NBA In Turmoil As MLB Takes Care Of Business
MELISSA BLOCK, HOST:
This is ALL THINGS CONSIDERED from NPR News. I'm Melissa Block.
GUY RAZ, HOST:
And I'm Guy Raz. For decades, baseball was the sport synonymous with labor turmoil. These days, it's a paragon of stability. Consider, just this week, the National Basketball Association's five month old lockout entered a new potentially disastrous phase of litigation. Meanwhile, Major League Baseball quietly wrapped up a new collective bargaining agreement.
For more on sports and labor, we're joined by our regular commentator, Stefan Fatsis. And, Stefan, first of all, update us on the latest going on with the NBA.
STEFAN FATSIS, BYLINE: Well, the labor talks between the owners and the players collapsed after the players' union rejected an offer of a 50-50 revenue split that was described as a take-it-or-leave-it proposition. The players then effectively dissolved their union and filed two lawsuits against the league on antitrust grounds.
Now, this isn't dissimilar from what happened in the National Football League over the summer. It's really less a desire to see this thing go the distance in the courts, which could take years, than it is about tactical maneuvering. And the NFL did manage to get over that, ended up having a season, obviously, so all hope is not lost for the NBA.
RAZ: Okay. Now, the NBA players were supposed to have received their first paychecks of the season this week. Presumably, nobody is going to get paid. Is that going to change the equation here?
FATSIS: You know, I don't think so. I mean, they are giving up what was a total of $170 million, an average of $220,000 per player for this first pay period, but there have been plenty of chances for the players to splinter or say really stupid things on Twitter, but they haven't.
The union, this week, added the renowned litigator, David Boies, to its team. Boies last represented the NFL on the management side, so his expertise is obviously for hire. Now, this is important because relations between NBA commissioner David Stern and the union leaders Billy Hunter and the player, Derek Fisher, seem to be just terrible right now. Boies could be a stable voice who dials down the rancor and improves communications and gets this thing back to negotiation.
RAZ: But time, of course, Stefan, is wasting. To me, it doesn't seem like the season can be saved. Can it?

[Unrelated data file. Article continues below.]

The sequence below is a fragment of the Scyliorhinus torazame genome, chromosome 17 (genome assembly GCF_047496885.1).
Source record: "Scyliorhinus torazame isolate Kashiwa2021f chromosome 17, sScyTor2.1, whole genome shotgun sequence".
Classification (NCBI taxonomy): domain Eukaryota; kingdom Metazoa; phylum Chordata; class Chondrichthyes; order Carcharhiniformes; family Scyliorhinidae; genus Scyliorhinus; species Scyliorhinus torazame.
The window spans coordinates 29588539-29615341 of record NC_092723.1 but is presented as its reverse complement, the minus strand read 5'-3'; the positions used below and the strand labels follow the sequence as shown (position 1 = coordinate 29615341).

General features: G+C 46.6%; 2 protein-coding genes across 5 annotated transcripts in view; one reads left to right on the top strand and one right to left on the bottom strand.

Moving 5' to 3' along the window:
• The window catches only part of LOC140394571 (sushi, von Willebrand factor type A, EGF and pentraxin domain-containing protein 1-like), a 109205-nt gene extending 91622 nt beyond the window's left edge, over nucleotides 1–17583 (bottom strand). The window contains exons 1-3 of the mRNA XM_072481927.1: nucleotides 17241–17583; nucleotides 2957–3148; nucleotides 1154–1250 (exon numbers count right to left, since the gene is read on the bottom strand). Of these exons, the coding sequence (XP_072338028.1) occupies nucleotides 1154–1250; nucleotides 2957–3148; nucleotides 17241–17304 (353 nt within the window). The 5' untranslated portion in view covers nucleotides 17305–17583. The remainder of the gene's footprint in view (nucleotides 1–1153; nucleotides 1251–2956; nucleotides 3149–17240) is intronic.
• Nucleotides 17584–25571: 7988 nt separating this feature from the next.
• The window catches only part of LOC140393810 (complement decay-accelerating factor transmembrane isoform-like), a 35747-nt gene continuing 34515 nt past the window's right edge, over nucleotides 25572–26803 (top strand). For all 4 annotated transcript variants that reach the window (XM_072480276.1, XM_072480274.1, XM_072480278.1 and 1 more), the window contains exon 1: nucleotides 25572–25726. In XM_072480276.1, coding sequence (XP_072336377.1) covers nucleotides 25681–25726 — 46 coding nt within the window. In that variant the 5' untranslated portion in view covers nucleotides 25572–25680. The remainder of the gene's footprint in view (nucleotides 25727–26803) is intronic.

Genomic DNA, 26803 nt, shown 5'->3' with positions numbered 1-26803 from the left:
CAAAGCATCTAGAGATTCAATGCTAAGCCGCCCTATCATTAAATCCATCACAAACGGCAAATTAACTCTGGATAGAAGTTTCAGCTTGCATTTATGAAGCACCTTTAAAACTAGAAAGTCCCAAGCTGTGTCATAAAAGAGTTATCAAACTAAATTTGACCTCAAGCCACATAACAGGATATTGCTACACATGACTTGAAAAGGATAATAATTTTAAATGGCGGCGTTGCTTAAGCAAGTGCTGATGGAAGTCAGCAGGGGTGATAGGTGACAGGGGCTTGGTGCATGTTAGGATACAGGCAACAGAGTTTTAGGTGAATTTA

FATSIS: Well, the league's already cancelled games through December 15th, so even a very short season of about 50 games would require some fast action. The immediate upshot of the collapse is that we're going to hear more play-by-play calls like this one.
SPORTS ANNOUNCER: (Foreign Language Spoken).
FATSIS: That's Deron Williams of the New Jersey Nets, a guy who's playing in Turkey. And now, more players are starting to think seriously about going overseas. The agent for the star, Kevin Durant, he's talking to a German team. Miami Heat star, Dwayne Wade, has authorized his agent to listen to offers. And Billy Hunter, the head of what used to be the players' union, has even suggested that the players start their own league.
RAZ: Wow. Okay. So basketball obviously is in turmoil. Football was in turmoil, but it sounds like baseball has pretty much taken care of business, and quietly.
FATSIS: Yeah. A new five year labor agreement is expected any day and this is going to mean that baseball will enjoy two continuous decades of labor peace for the first time since a players' union was formed in the 1960s.
In this new deal, most noticeable to fans, there's going to be a new playoff format with two more teams. Two non-division winners in each league are going to play in a one game playoff. I like that. The deal also will clear the way to realign the sport into two 15-team leagues.
The Houston Astros are going to move, after 50 years in the National League, over to the American League. That's going to improve some structural fairness with equal sized divisions, but it also means we're going to have continuous interleague play for the first time throughout the Major League Baseball season.
RAZ: Stefan, thanks.
FATSIS: Thank you, Guy.
RAZ: That's Stefan Fatsis. He joins us most Fridays to talk about sports and the business of sports. You can hear more of him on Slate magazine's sports podcast, Hang Up and Listen.
NPR transcripts are created on a rush deadline by a contractor for NPR, and accuracy and availability may vary. This text may not be in its final form and may be updated or revised in the future. Please be aware that the authoritative record of NPR’s programming is the audio.